- The Washington Times - Sunday, January 22, 2006

Donna Kollars confronted and helped convict the Catholic priest who abused her 28 years ago. Now she wants to protect others upon his scheduled released today from the Prince George’s County jail.

“If I can do anything to help other families not go through this, I’m going to do it,” Mrs. Kollars says.

She was 13 in 1978 when Francis A. Benham, then pastor of Holy Spirit Catholic Church in Forestville, began to sexually abuse her.

Last year, Mrs. Kollars pressed charges against Benham, who pleaded guilty to sodomizing her and to molesting a then-15-year-old boy named Matthew Ponton, who today is a lieutenant colonel in the Army.

Prince George’s Circuit Court Judge Michelle Hotten sentenced Benham to 10 years for each crime, but suspended all but 18 months.

Col. Ponton had asked Judge Hotten to limit Benham’s sentence to 18 months “to broker a sense of forgiveness and compassion.”

Paula Pettiford, spokeswoman for the county jail, told the Columbus Dispatch of Ohio that Benham, now 68, is being released because he was given credit for time served before sentencing.

Mrs. Kollars, 41, who now lives in Fairfield, Pa., wants to stop Benham from returning during his three years of probation to Lincoln, Ill., where he lived for two decades after leaving the priesthood in 1985.

She says she is convinced that he abused at-risk and troubled youths while working there for several years as a counselor for sex offenders and alcoholics. She says she is aware of at least 10 other victims, including four with whom she has spoken.

Ramon Korionoff, spokesman for Prince George’s County State’s Attorney Glenn F. Ivey, says that if Benham wants to leave Maryland during probation, he first must get permission from authorities and from the state to which he is moving. Benham will be placed on Maryland’s registry of sex offenders.

Mrs. Kollars is one of thousands who came forward in recent years, first in Boston and then across the country, to say they were sexually abused by Catholic priests. A study by the New York Times found that at least 1,200 priests nationwide have been accused of abuse.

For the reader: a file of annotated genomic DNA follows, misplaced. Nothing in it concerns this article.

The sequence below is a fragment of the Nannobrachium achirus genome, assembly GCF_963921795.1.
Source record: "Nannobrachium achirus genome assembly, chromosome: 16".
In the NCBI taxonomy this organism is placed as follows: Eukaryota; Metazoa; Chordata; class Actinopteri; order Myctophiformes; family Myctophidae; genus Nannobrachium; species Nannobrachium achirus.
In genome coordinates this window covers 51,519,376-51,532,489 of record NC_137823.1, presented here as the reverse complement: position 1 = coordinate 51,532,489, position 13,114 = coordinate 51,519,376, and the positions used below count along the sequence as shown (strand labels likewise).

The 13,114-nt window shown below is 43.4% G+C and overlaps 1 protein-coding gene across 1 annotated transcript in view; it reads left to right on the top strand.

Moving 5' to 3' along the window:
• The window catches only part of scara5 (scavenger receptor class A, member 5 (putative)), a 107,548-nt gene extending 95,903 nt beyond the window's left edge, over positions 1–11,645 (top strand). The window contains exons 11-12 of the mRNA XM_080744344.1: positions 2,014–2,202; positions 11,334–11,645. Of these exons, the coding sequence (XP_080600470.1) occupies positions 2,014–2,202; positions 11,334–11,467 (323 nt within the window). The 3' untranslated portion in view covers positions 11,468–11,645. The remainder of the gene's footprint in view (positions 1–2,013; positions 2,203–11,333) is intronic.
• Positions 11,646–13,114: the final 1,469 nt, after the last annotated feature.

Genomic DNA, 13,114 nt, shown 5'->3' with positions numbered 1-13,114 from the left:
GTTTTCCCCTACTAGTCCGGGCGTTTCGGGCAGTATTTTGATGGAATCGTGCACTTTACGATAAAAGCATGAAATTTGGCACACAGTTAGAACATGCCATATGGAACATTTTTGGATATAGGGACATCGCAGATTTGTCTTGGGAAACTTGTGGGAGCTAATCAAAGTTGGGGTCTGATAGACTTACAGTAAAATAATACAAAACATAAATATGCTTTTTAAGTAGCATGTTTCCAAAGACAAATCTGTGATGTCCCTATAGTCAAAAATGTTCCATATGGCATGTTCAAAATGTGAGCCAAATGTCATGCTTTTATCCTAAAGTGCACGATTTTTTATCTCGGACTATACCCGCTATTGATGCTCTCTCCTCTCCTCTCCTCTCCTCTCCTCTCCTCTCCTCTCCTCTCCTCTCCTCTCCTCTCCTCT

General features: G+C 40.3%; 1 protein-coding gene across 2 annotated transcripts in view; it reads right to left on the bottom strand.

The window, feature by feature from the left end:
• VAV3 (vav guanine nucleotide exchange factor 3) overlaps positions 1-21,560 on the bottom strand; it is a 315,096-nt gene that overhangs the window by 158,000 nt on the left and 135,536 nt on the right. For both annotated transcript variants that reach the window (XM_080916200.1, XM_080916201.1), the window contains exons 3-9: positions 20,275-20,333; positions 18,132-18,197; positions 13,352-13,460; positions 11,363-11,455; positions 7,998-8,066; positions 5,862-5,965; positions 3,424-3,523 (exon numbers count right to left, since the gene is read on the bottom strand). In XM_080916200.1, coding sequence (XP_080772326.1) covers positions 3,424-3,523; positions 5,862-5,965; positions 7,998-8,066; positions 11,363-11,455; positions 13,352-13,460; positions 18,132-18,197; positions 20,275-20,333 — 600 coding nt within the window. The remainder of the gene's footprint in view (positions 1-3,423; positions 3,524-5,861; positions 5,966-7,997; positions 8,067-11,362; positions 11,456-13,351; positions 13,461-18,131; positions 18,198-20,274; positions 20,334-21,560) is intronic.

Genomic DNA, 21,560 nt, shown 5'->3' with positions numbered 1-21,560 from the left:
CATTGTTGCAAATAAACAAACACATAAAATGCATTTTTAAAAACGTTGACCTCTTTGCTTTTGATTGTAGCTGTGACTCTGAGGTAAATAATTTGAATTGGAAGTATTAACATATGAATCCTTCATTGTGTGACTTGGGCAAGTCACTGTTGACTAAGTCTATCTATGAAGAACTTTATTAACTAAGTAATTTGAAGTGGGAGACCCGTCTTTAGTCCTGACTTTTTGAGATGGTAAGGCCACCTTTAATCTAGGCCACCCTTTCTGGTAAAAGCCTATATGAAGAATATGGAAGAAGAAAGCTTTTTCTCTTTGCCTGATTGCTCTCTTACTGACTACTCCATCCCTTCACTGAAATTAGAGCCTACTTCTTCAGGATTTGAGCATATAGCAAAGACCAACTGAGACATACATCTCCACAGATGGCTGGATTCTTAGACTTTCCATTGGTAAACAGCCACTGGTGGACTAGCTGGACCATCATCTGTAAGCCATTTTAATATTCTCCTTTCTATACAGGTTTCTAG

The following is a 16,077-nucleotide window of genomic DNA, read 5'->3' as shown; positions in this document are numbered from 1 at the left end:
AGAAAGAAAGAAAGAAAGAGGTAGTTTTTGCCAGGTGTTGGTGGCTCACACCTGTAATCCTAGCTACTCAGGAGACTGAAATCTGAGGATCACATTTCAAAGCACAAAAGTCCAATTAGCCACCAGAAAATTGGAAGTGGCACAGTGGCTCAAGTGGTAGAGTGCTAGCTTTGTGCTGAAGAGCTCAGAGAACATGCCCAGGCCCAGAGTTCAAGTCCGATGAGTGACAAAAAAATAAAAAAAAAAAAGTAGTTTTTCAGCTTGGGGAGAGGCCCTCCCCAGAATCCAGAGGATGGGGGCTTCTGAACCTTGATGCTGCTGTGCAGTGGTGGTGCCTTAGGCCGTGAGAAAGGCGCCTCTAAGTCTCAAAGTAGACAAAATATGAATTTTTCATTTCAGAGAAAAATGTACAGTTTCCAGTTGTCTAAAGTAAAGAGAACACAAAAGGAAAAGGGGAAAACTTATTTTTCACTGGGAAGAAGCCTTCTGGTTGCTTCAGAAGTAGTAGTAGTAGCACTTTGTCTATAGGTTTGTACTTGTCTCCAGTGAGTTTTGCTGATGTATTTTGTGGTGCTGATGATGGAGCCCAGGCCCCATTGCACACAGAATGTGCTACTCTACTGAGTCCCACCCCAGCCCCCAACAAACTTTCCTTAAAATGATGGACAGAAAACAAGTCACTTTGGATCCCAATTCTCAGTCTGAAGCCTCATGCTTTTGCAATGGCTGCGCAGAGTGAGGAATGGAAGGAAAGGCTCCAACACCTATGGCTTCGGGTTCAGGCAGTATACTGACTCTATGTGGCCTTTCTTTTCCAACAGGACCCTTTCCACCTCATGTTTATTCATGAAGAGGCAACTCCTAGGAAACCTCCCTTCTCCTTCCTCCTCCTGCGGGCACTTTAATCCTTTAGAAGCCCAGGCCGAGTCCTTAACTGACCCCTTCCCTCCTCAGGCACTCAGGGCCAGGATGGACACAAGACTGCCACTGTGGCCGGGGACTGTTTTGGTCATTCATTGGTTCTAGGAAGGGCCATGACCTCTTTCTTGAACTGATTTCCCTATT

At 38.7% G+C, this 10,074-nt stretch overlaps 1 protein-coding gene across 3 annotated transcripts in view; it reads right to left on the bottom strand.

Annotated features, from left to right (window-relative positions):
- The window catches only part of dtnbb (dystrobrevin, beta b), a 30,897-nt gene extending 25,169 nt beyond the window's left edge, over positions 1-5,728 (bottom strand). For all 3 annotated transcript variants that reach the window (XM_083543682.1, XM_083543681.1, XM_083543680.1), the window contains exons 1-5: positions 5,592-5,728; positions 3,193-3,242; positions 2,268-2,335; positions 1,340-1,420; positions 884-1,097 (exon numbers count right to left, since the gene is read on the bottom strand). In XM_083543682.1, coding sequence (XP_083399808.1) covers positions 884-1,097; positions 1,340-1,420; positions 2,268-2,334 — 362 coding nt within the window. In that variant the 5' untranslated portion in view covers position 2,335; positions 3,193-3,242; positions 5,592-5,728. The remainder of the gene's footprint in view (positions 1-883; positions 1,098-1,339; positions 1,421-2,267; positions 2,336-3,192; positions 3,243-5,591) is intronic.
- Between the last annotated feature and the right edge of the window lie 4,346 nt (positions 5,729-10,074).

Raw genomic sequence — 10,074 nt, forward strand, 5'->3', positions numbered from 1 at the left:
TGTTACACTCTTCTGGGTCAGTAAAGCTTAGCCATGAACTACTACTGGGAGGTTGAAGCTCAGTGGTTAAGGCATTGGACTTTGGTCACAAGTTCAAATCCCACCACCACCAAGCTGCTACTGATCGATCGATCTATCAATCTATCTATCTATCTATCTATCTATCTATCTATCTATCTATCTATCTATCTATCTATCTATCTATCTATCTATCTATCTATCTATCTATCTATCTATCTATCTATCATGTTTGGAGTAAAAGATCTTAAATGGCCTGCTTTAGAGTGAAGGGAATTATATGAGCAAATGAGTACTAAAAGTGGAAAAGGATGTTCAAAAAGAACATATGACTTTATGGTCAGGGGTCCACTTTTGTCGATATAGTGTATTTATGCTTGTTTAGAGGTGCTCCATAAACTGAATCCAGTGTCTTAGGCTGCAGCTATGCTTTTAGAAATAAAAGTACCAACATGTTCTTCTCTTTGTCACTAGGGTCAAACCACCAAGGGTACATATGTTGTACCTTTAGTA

Mrs. Kollars says she put forth her story and name — including her maiden name, Benden — with the hope of encouraging more victims to contact authorities.

“I know there are others out there,” she says.

Before pastoring Holy Spirit in Forestville from 1975 to 1979, Benham was pastor of St. Jude Catholic Church in Rockville from 1963 to 1970 and at St. Joseph’s Church in Beltsville from 1970 to 1975.

Few victims of sexual abuse find the courage to go public to help others, says David Clohessy, national director of the Survivors Network of Those Abused by Priests, a group founded in 1989 that now has more than 6,000 members.

“Every victim who speaks out makes it somewhat less difficult for the next victim to speak up,” Mr. Clohessy says. “And when victims speak up, things change. Kids are protected, and molesters are exposed. When victims stay silent, nothing changes.”

Mrs. Kollars, who home-schools five of her eight children, also is on a mission to find more information about Benham and other victims to prevent him from hurting others.

“We found out he also had foster care kids, boys in his home,” she says. “They never did a very good background check, obviously.”

Mrs. Kollars wrote to probation and other officials in Maryland and in Illinois to inform them of Benham’s past. She traveled to Ohio last month to testify before the state legislature in favor of allowing victims of sex abuse to bring decades-old crimes to court.

While in Columbus, Mrs. Kollars handed out leaflets in front of Holy Rosary Parish, Benham’s last stop before leaving the priesthood.

When Benham was confronted by church officials in 1979 about his behavior, he admitted the sexual abuse and was sent to St. Nicholas Parish in Zanesville, Ohio.

Ohio’s bishops are “fighting tooth and nail against the very reform that hundreds of concerned Catholics and abuse victims are advocating,” she wrote in a Jan. 6 opinion piece in the Zanesville Times Recorder.

Mrs. Kollars says some cooperation was offered to her by Bishop Kevin J. Farrell, auxiliary bishop of Washington, D.C., but she believes that the church generally has tried to shove the abuse scandal “under the rug.”

“You can’t have priests above the law,” Mrs. Kollars says. “If you or I were convicted of that, we would be sent to jail for years. But they continue to be slapped on the wrist and sent on their way.”

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